Dessauer: A China Duo
09/23/2005 12:00 am EST
John Dessauer has lived and worked, and continues to travel and study, around the globe, adding first-hand experience to his unique international perspective on investing. His latest two buys are plays on China, with the added safety of being US-based companies.
"I have long advised investors to stay out of China-based stocks. However, I have always recommended you buy stocks in great companies with expanding consumer markets in Asia. This month, I have two stocks with expanding markets in China.
"During one of my first trips to China, I saw that Disney figures were so popular that I resolved to buy Walt Disney (DIS NYSE) when a Disney theme park opened in China. Hong Kong’s Disneyland has just opened. One of my China sources tells me that the rumor of a coming Disneyland in Shanghai is true. For the past few quarters, expenses associated with Hong Kong Disneyland has been a drag on earnings. Wall Street has been critical, and there have been claims of labor abuse. But earnings are back on a growth track, rising 65% in 2004 to $1.09 a share. Estimates for this year range from $1.31 to $1.35 a share, a gain of 22%. Wall Street is more modest, with 2006 expectations of $1.50, a gain of only 13%.
"I believe Disney’s entry in the China market will pay huge dividends, not only from theme parks but from Disney products and entertainment. Disney’s entry into China will be a long-term home run. Disney’s new CEO, Robert Iger, is making his mark and setting new goals. He wants to increase overseas operating profits from a current 35% to 50% in five years. He looks to China, India, and Russia to help achieve the goal. Critics say these markets are too small to get there that quickly. Thanks to these critics, the stock has stayed in an attractive buying range. I think the Chinese will love Disneyland and all the Chinese versions of Disney products. The balance sheet is solid; debt is 28% of capital. Cash flow will be better than $2 a share this year. I don’t expect Disney to be a stock rocket, but I expect steady long-term capital gains. My 12-month target is $35.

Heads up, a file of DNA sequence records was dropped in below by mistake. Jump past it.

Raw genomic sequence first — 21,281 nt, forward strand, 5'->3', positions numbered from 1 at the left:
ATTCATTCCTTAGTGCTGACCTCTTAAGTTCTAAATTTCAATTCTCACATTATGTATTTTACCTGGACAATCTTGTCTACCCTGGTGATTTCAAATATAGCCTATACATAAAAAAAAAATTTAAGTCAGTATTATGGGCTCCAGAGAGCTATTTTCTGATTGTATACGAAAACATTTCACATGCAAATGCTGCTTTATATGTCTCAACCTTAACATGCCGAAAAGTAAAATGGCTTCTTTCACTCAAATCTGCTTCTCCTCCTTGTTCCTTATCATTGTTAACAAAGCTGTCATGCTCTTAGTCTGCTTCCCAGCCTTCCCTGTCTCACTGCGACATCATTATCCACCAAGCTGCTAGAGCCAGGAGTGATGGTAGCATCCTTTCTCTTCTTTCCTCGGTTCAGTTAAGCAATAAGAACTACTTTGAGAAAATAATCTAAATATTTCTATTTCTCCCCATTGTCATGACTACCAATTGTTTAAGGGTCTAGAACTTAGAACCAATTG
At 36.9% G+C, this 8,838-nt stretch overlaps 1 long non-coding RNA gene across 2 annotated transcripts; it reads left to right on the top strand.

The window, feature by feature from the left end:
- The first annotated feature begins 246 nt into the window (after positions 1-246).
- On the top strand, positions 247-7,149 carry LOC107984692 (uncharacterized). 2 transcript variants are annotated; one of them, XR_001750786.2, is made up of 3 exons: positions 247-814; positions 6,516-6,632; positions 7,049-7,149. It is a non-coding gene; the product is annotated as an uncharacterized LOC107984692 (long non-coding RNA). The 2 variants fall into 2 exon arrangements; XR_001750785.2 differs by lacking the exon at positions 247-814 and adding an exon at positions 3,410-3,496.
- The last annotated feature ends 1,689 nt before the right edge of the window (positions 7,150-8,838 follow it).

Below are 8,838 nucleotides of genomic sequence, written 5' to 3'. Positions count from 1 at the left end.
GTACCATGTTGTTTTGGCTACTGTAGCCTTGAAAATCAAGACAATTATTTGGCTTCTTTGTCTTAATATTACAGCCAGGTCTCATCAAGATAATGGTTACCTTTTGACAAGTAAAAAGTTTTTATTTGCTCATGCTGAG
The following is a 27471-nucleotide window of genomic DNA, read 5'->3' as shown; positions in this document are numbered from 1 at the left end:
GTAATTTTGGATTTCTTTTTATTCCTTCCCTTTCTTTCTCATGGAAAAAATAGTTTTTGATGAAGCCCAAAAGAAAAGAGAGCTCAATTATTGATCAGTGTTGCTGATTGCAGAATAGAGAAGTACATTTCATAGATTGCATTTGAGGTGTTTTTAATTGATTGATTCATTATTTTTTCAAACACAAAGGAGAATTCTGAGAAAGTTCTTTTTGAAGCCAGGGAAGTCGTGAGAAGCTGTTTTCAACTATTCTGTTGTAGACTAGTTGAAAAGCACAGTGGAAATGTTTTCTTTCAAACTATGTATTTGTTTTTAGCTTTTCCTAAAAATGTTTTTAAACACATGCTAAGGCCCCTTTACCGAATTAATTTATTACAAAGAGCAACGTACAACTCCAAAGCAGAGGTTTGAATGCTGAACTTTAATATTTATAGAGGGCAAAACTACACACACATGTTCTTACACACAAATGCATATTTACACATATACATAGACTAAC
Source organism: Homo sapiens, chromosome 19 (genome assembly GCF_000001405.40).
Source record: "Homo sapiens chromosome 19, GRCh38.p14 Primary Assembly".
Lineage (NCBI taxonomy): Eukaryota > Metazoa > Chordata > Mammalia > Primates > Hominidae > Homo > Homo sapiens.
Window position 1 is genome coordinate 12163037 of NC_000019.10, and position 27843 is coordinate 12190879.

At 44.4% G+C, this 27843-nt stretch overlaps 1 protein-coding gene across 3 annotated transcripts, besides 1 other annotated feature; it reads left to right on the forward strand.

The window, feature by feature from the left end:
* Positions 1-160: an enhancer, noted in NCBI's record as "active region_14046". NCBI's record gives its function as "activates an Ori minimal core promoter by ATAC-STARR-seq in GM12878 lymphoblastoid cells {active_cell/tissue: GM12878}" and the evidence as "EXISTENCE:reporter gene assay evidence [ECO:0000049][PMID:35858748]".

"Canon (CAJ NYSE) is a company I have admired for years. When it comes to copiers, Canon is the company that Xerox should have been. The problem has always been the high stock price. In 2000, the P/E averaged a lofty 65.4. Since then, earnings have climbed steadily, to $3.72 last year, for a 375% increase, while the stock has been flat. With Canon, we see rising earnings and a flat stock price. Based on $4-per-share estimates for 2005, the stock now trades at a P/E of 13, one-fifth its multiple from five years ago. By comparison, Matsushita Electric trades at 23 times earnings. Rival Sony trades at over 30 times earnings. Wall Street analysts have gone from high expectations to very modest expectations. That’s why shares are so low.
"Canon is a tough competitor. Canon displaced Japan’s Seiko as Japan’s leading printer maker last year. Digital camera sales are rising. This Christmas selling season is likely to be very good for digital cameras and color printers. In the second quarter, Canon sold 1.15 million digital cameras in the US. Longer-term, the biggest markets for digital cameras are in China and India, with nearly 2.5 billion people. Canon generates lots of cash. Debt, at 1% of total capital, is of no consequence. Cash flow per share is expected to be $6.20 this year, up from $5.81 in 2004. This world-class company sells for less than nine times last year’s cash flow per ADR. Canon is another great long-term investment. This is not a stock rocket, but a chance for significant gains in the next few years. My 12-month target is $65."